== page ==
Kadalundi train derailment

The Kadalundi train disaster occurred on 22 June 2001, when the Mangalore-Chennai Mail passenger train was crossing over the Kadalundi river. Three carriages fell into the water, with 59 people reported killed or missing, and up to 300 believed injured. The official inquiry concluded that the derailment was caused by one pillar of the 140-year old bridge sinking into the riverbed, following recent heavy rain, though this finding has been challenged.

Kadalundi train disaster
Date22 June 2001[1]
LocationBridge 924, kadalundi, kozhikode district, Kerala, India
Coordinates11°07′43″N 75°49′53″E / 11.12861°N 75.83139°E / 11.12861; 75.83139
LineMangalore-Shoranur line
OperatorIndian Railways
Incident typeDerailment
CauseBridge collapse

Derailment edit

The Mangalore-Chennai Mail passenger train heading for Chennai was crossing Bridge 924 over the Kadalundi river, connecting Malappuram and Kozhikode districts when six carriages derailed and three fell into the river.[2][3]

The death toll rose steadily as bodies were retrieved from the wreckage over the course of a week, 59 people were eventually reported as dead or missing,[2] including at least eight women and two children, whilst between 117 and 300 were injured and transported to nearby hospitals. These figures were still challenged by some[who?], who said the toll was higher and that a number of people were still missing.[4] It was one of India’s biggest rail crashes in 2001.

The monsoon rains had been normal that year.[5] Officials said that heavy rainfall in the 24 hours before the accident could have contributed to the problems on the bridge. The bridge failed as the heavy train passed over them. The bridge was 140 years old and in a poor state of repair, and it shifted when the line broke, derailing six cars of the train. Three carriages fell into the swollen river.[2]

Rescue parties of over 500 people from nearby towns entered the river to rescue people from the wrecked carriages. Support was also received from fire brigades and the Indian Navy, who sent fifty professional divers to attempt to rescue those trapped in the underwater railway cars.[citation needed] Railway officials and family members also arrived rapidly with the aid of a special train.

Inquiry edit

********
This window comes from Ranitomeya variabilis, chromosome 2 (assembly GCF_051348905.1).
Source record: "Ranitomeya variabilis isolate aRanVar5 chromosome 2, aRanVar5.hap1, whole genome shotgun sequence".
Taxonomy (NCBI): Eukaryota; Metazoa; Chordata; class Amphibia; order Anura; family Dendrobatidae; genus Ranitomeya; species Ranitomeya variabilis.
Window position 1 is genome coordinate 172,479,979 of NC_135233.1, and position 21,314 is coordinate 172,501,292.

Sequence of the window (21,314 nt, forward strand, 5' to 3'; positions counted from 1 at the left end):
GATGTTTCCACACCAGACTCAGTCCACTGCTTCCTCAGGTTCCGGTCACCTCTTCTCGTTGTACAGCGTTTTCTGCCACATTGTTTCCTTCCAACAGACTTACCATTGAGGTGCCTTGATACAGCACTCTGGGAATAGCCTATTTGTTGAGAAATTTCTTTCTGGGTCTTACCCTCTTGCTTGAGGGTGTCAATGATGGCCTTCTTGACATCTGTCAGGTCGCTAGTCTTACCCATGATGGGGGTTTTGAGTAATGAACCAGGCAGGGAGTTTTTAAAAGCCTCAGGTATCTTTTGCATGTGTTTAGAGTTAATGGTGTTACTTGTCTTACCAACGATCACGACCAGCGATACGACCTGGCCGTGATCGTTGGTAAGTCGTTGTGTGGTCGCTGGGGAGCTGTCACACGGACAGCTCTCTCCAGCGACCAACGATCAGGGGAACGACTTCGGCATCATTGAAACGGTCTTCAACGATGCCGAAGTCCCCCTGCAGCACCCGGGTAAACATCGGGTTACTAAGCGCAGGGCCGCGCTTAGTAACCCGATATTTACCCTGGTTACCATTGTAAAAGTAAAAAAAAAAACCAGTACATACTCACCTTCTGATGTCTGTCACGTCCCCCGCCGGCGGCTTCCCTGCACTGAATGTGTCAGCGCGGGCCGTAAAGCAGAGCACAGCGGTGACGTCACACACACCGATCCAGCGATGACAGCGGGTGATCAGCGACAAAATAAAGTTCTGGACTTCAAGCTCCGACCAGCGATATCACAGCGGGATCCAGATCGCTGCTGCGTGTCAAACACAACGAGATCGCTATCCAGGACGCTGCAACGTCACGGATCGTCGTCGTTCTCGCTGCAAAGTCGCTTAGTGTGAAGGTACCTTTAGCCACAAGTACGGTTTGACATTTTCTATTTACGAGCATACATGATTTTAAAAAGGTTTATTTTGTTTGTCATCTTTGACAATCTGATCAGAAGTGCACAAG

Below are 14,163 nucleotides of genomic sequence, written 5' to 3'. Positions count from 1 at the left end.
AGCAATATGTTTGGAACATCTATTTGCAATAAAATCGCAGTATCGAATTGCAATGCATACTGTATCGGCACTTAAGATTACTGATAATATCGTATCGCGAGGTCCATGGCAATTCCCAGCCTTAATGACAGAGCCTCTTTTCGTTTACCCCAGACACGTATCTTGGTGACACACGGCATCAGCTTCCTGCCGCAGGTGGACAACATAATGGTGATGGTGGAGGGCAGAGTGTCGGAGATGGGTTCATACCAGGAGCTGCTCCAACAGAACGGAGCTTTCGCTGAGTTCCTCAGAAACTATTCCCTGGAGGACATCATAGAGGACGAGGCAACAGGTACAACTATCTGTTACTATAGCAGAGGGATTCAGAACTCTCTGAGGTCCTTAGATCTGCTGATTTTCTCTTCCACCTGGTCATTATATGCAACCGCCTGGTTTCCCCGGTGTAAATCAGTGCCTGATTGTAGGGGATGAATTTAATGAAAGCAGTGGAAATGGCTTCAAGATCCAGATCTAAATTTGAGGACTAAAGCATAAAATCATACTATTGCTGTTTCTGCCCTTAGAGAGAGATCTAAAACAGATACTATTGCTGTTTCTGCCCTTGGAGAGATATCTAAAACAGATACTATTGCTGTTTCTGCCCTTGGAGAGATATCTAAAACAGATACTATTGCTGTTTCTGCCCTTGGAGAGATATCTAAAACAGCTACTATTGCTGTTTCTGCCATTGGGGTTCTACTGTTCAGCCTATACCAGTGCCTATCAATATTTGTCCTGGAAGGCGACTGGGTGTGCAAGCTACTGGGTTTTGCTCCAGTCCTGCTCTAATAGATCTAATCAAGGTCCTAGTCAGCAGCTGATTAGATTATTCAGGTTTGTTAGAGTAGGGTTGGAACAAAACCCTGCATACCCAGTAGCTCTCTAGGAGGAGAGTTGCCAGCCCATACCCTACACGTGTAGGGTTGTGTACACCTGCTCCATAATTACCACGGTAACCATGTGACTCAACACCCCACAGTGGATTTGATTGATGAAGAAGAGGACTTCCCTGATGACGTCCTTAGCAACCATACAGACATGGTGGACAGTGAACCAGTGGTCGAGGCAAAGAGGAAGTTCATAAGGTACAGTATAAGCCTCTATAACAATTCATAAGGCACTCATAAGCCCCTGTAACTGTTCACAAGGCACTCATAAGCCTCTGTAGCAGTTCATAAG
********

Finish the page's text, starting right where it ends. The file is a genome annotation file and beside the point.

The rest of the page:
The inquiry into what actually caused the damage to the bridge was highly controversial[citation needed], because government investigators concluded that one of the bridge's pillars had sunk into the river, causing an uneven kink in the track, which snapped when the train hit it. Subsequent private investigations have challenged this theory, pointing out that the bridge is damaged on top of the structure in a way which would not be possible if the pillar was unstable.[citation needed] These investigators claim that there was a fault with the train itself or that there were a combination of causes behind the derailment.

Similar accidents edit

References edit

  1. ^ "India train crash toll rises". BBC News. BBC. 23 June 2001. Archived from the original on 3 November 2012. Retrieved 22 June 2013.
  2. ^ a b c d e "59 Die in India as Rail Bridge Collapses". Agence France-Presse. 24 June 2001. Archived from the original on 27 May 2015. Retrieved 10 February 2021.
  3. ^ SRIDHAR, V. "Was it the bridge, or the bogies?". Frontline. Retrieved 29 May 2021.
  4. ^ SRIDHAR, V. "Was it the bridge, or the bogies?". Frontline. Retrieved 29 May 2021.
  5. ^ "Weather in India MONSOON SEASON (June to September 2001)*" (PDF). metnet.imd.gov.in. July 2002. Archived (PDF) from the original on 11 February 2021. Retrieved 11 February 2021. Total seasonal monsoon rainfall over the country as a whole was 91% of its long period average. Thus making 2001 as the 13th successive normal (+ 10%) monsoon year as predicted by IMD's long range forecast.

External links edit